DM Views: A Government Monopoly on Words?

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May the federal government prohibit use of words such as "Social Security," "Medicaid" and other public policy terms on carrier envelopes by advertisers and nonprofits so that government letters are opened instead?


The 4th U.S. Circuit Court of Appeals said "yes" in a decision last month and upheld a $500,000 fine against a nonprofit for using the words "Social Security" on an envelope. Direct mailers should be worried and angry not only because words are part of our stock in trade, but words about public policy matters and government programs especially should be protected by the First Amendment.


The case, "United Seniors Association v. Social Security Administration," sadly breaks new First Amendment ground against direct mailers. Mailers who read the decision (pacer.ca4.uscourts.gov/opinion.pdf/041804.P.pdf) may even sense hostility toward, if not a glaring lack of understanding of, the direct mail profession beginning with the statute itself all the way through the SSA's administrative law hearing described in the decision.


In the 1980s and with dubious justifications written into the legislative history for those of us who saw what happened, Congress added a provision to the Social Security laws that prohibited using 19 non-offensive words or phrases under broad, vague and discretionary standards. The statute prohibits and fines for words such as "Social Security," "Medicaid" "Death Benefits Update" and other public policy terms in ads, solicitations, books, pamphlets or other "communications" if government officials (not citizens themselves) believe the communication could be perceived as approved, endorsed or authorized by the Social Security Administration.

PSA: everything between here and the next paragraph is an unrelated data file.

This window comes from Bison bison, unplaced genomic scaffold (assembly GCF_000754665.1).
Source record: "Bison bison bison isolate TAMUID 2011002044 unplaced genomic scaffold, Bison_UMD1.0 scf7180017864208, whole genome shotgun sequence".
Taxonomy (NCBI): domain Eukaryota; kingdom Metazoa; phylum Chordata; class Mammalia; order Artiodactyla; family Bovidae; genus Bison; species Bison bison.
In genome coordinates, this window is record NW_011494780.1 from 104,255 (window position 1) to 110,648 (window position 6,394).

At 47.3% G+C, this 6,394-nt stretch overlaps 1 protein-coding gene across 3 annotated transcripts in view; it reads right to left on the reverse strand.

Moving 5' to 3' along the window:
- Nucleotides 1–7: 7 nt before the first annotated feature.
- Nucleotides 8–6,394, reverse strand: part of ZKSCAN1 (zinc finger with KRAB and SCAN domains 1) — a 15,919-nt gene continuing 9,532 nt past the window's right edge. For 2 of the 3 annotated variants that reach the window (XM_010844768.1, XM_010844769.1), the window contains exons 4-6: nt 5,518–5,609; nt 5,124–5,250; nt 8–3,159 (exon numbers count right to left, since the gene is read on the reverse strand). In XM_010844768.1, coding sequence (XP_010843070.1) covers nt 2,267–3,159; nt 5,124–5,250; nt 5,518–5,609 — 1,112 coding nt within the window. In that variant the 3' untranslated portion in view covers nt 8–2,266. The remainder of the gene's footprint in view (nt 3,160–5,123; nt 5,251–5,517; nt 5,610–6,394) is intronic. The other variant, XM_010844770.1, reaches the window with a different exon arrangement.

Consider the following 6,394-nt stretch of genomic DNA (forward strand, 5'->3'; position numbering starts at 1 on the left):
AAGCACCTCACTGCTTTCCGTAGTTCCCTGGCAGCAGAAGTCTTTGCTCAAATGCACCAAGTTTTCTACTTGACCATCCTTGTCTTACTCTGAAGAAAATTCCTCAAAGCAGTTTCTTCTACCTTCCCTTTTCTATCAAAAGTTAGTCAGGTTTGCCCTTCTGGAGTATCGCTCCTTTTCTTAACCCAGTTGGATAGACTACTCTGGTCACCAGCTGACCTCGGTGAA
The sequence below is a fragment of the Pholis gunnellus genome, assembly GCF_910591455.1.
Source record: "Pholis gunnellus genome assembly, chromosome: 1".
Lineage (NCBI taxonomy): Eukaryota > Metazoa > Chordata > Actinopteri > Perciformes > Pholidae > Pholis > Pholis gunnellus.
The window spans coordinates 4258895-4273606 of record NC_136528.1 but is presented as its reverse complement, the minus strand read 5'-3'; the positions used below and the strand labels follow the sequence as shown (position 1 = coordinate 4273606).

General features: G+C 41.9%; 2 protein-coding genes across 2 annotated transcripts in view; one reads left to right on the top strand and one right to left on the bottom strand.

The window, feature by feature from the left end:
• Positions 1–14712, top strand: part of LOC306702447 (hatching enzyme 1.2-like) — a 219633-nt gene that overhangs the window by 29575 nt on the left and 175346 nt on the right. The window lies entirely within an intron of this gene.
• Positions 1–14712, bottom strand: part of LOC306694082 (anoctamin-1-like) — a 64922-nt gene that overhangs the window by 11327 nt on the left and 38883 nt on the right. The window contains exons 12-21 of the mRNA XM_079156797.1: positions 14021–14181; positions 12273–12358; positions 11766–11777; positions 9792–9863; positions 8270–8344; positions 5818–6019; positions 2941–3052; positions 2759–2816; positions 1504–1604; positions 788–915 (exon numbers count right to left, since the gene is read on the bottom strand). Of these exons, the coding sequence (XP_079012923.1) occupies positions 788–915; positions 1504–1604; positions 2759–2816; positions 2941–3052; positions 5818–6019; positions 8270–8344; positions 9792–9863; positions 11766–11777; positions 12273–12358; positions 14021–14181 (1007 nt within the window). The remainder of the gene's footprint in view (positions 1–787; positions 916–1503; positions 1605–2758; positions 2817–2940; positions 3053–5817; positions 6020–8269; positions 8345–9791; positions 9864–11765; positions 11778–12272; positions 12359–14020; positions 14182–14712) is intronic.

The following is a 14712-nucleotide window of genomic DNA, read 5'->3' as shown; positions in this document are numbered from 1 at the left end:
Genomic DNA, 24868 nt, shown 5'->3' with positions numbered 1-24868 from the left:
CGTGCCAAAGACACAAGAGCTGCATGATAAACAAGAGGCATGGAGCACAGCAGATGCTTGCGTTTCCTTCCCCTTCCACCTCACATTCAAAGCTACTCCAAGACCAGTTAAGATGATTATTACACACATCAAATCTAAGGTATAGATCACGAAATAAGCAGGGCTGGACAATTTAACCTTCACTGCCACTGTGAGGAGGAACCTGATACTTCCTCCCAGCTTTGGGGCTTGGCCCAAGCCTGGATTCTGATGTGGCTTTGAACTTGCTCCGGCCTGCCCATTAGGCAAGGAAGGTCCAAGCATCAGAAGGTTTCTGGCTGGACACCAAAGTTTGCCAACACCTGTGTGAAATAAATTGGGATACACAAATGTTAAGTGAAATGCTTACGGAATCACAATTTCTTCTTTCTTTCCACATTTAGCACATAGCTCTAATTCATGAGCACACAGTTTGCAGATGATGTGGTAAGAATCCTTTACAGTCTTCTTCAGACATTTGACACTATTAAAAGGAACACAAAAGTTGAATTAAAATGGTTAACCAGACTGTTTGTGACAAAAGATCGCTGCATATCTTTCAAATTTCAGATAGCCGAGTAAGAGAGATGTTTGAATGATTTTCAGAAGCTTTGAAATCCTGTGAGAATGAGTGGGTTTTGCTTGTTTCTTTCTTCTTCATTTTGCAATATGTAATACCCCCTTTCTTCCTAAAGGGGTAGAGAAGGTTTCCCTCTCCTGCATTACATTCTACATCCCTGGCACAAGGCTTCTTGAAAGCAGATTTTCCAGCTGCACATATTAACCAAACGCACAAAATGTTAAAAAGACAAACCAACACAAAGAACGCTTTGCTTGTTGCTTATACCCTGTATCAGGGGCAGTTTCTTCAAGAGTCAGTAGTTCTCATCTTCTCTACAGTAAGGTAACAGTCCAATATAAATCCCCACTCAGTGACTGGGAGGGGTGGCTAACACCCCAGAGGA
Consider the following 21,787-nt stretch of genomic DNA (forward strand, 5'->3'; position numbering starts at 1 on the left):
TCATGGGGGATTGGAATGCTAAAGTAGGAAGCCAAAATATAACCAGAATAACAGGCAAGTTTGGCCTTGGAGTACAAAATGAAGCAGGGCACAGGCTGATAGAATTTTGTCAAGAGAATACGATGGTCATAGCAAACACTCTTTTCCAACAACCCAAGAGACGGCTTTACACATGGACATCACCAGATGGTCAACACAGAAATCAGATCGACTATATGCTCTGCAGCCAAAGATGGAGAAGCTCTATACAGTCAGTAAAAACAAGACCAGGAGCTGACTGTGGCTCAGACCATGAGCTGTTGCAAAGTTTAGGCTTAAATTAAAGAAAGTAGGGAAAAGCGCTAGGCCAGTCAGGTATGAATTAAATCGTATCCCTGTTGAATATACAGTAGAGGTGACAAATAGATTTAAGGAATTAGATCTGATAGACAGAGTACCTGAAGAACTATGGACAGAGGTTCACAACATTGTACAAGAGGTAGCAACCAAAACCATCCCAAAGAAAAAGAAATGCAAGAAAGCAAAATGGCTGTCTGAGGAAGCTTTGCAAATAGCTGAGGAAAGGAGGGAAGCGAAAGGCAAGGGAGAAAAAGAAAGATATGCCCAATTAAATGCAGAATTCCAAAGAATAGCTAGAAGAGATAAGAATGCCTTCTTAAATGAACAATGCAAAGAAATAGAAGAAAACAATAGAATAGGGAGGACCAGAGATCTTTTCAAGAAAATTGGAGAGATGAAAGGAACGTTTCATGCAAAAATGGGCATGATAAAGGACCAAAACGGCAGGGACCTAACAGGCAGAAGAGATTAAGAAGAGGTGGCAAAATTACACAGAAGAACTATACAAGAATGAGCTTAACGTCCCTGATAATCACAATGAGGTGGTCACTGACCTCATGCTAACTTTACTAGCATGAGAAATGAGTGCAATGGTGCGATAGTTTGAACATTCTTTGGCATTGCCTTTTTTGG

Truth is no defense. The seniors association's envelope was marked as a "Social Security Alert." Its contents gave news and information about Social Security benefits and legislation with a petition to members of Congress for recipients to sign. The envelope was clearly marked as being from the association, with its Virginia P.O. box return address, so the carrier did not mislead that it was from or endorsed by the Social Security Administration. The envelope used common mail techniques to pique recipients' interest.


Once the envelope was opened, it was unmistakable that the contents were from the association, since that was clearly marked from the opening heading to the reply device.


The court cited and relied on testimony from one postal inspector in the administrative law hearing conducted by the SSA itself. The inspector referenced several common direct mail techniques on the envelope stressing the urgency of the matters within the package, and the tracking numbers used so frequently on direct mail letters these days. The inspector said these techniques served "no legitimate postal function."